Robert Moss's The Secret History Of Dreaming

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Dreams, I myself was never really interested in my own dreams until one night not too long ago I woke up with that unmistakable anxious feeling that one has after experiencing an unpleasant dream. It made me realize that I don’t talk about my dreams the good or the bad to anyone. Neither do most other people. That is because we as sophisticated adults tend to act as if bad dreams or any dreams at all are reserved for small children. Almost as if dreams were an unspoken taboo. However, dreams are now and always have been more important to us than most people either know or would like to admit, because, and I believe that Edgar Allan Poe said it the best, “All that we see or seem is but a dream within a dream.”
After heading down to the library I chose to start my research with the most basic answers I could think of from a dictionary. I thought if anything would give me a straight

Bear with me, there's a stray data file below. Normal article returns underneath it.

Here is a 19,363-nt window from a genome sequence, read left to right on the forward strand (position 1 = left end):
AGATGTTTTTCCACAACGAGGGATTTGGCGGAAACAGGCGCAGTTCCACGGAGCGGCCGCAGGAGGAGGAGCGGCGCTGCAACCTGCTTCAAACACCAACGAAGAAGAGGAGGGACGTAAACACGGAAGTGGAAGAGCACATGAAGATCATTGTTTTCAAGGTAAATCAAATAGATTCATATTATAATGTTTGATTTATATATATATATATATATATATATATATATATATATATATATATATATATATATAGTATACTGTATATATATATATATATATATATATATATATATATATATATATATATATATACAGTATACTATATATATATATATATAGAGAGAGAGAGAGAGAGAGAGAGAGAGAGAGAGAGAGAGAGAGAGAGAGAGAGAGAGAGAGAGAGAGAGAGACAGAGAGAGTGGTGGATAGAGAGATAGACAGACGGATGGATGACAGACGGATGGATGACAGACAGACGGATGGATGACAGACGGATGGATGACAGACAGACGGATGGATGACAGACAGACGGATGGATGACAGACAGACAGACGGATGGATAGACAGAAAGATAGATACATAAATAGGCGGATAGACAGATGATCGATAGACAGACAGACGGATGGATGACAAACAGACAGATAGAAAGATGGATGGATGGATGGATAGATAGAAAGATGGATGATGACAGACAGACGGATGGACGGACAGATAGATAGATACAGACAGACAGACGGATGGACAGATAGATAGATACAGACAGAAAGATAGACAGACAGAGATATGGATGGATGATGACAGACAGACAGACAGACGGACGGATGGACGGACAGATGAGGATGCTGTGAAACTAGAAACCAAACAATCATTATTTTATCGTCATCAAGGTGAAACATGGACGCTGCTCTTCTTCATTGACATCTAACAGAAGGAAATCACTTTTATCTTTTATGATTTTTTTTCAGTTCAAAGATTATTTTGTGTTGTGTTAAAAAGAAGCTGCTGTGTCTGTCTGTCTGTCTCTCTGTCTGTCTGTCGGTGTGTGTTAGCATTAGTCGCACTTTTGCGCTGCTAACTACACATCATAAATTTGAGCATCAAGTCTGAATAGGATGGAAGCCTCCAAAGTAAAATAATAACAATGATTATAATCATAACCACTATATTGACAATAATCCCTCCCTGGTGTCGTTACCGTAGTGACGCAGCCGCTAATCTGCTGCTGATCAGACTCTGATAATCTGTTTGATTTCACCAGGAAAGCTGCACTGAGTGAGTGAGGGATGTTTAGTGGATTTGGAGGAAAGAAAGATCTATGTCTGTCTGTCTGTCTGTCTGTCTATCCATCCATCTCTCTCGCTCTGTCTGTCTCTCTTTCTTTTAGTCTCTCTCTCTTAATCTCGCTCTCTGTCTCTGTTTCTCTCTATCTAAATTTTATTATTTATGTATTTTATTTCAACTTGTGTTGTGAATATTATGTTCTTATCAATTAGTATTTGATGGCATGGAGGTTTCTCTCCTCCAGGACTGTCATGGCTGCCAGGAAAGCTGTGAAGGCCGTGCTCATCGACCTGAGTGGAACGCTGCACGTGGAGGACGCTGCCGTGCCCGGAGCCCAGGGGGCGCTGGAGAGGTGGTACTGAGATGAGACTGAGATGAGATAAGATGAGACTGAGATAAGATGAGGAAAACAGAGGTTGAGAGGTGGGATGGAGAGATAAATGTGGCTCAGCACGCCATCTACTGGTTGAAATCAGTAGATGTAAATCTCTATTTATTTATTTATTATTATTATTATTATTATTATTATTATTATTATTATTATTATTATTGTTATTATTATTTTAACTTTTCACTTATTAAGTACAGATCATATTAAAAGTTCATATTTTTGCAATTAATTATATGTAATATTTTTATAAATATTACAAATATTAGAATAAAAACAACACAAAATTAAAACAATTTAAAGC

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In this book Australian “dream teacher”, Robert Moss, described what the difference is on how people see dreams, that “in modern Western societies, we think of dreams as sleep experiences. But for many other cultures, dreaming is fundamentally about waking up” (xii). Waking up. That certainly wasn’t the outlook on dreams that I was taught as a child, I mused. So I decided to Dig a little deeper I learned that dreams have been seen for many thousands of years as they way that the gods or divines have spoken to humanity (11). The thought that dreams serve(d) as a connection to omnipotent beings certainly isn’t a new one and would explain why people have always had a fascination with dreams. It would have been reassuring thinking that some higher power was in control of your thoughts at night, which made me wonder. What about dreams that we can

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